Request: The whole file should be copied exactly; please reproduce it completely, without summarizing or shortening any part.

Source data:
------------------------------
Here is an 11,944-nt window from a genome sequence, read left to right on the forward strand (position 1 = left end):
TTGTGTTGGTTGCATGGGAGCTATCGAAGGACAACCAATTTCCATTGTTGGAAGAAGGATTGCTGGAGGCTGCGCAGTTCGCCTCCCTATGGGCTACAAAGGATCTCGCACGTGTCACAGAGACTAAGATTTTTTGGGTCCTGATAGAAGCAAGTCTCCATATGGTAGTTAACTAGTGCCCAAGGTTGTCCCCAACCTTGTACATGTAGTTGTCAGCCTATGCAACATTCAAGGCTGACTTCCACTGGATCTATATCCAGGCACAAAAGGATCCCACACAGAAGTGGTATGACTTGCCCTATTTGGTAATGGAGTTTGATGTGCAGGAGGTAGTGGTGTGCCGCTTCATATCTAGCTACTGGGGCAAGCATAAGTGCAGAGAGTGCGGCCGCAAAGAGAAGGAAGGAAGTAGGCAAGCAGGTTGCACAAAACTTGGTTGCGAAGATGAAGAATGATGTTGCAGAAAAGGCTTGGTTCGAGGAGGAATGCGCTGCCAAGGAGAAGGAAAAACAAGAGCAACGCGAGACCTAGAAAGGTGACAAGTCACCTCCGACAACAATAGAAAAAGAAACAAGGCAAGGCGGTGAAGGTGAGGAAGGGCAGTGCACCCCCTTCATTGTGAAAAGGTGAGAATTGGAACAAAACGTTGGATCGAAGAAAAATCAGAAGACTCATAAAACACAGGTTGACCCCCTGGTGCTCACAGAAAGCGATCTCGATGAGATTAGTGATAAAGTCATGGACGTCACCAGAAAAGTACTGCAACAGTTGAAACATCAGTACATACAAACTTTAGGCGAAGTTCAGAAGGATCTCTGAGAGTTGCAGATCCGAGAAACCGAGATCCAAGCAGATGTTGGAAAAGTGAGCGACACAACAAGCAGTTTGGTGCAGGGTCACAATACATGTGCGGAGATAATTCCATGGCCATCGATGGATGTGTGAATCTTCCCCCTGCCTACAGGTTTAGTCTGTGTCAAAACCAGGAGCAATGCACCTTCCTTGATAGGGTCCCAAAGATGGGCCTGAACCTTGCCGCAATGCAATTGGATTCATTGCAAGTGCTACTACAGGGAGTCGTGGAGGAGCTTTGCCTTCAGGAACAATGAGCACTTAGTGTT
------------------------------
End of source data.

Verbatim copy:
Here is an 11,944-nt window from a genome sequence, read left to right on the forward strand (position 1 = left end):
TTGTGTTGGTTGCATGGGAGCTATCGAAGGACAACCAATTTCCATTGTTGGAAGAAGGATTGCTGGAGGCTGCGCAGTTCGCCTCCCTATGGGCTACAAAGGATCTCGCACGTGTCACAGAGACTAAGATTTTTTGGGTCCTGATAGAAGCAAGTCTCCATATGGTAGTTAACTAGTGCCCAAGGTTGTCCCCAACCTTGTACATGTAGTTGTCAGCCTATGCAACATTCAAGGCTGACTTCCACTGGATCTATATCCAGGCACAAAAGGATCCCACACAGAAGTGGTATGACTTGCCCTATTTGGTAATGGAGTTTGATGTGCAGGAGGTAGTGGTGTGCCGCTTCATATCTAGCTACTGGGGCAAGCATAAGTGCAGAGAGTGCGGCCGCAAAGAGAAGGAAGGAAGTAGGCAAGCAGGTTGCACAAAACTTGGTTGCGAAGATGAAGAATGATGTTGCAGAAAAGGCTTGGTTCGAGGAGGAATGCGCTGCCAAGGAGAAGGAAAAACAAGAGCAACGCGAGACCTAGAAAGGTGACAAGTCACCTCCGACAACAATAGAAAAAGAAACAAGGCAAGGCGGTGAAGGTGAGGAAGGGCAGTGCACCCCCTTCATTGTGAAAAGGTGAGAATTGGAACAAAACGTTGGATCGAAGAAAAATCAGAAGACTCATAAAACACAGGTTGACCCCCTGGTGCTCACAGAAAGCGATCTCGATGAGATTAGTGATAAAGTCATGGACGTCACCAGAAAAGTACTGCAACAGTTGAAACATCAGTACATACAAACTTTAGGCGAAGTTCAGAAGGATCTCTGAGAGTTGCAGATCCGAGAAACCGAGATCCAAGCAGATGTTGGAAAAGTGAGCGACACAACAAGCAGTTTGGTGCAGGGTCACAATACATGTGCGGAGATAATTCCATGGCCATCGATGGATGTGTGAATCTTCCCCCTGCCTACAGGTTTAGTCTGTGTCAAAACCAGGAGCAATGCACCTTCCTTGATAGGGTCCCAAAGATGGGCCTGAACCTTGCCGCAATGCAATTGGATTCATTGCAAGTGCTACTACAGGGAGTCGTGGAGGAGCTTTGCCTTCAGGAACAATGAGCACTTAGTGTT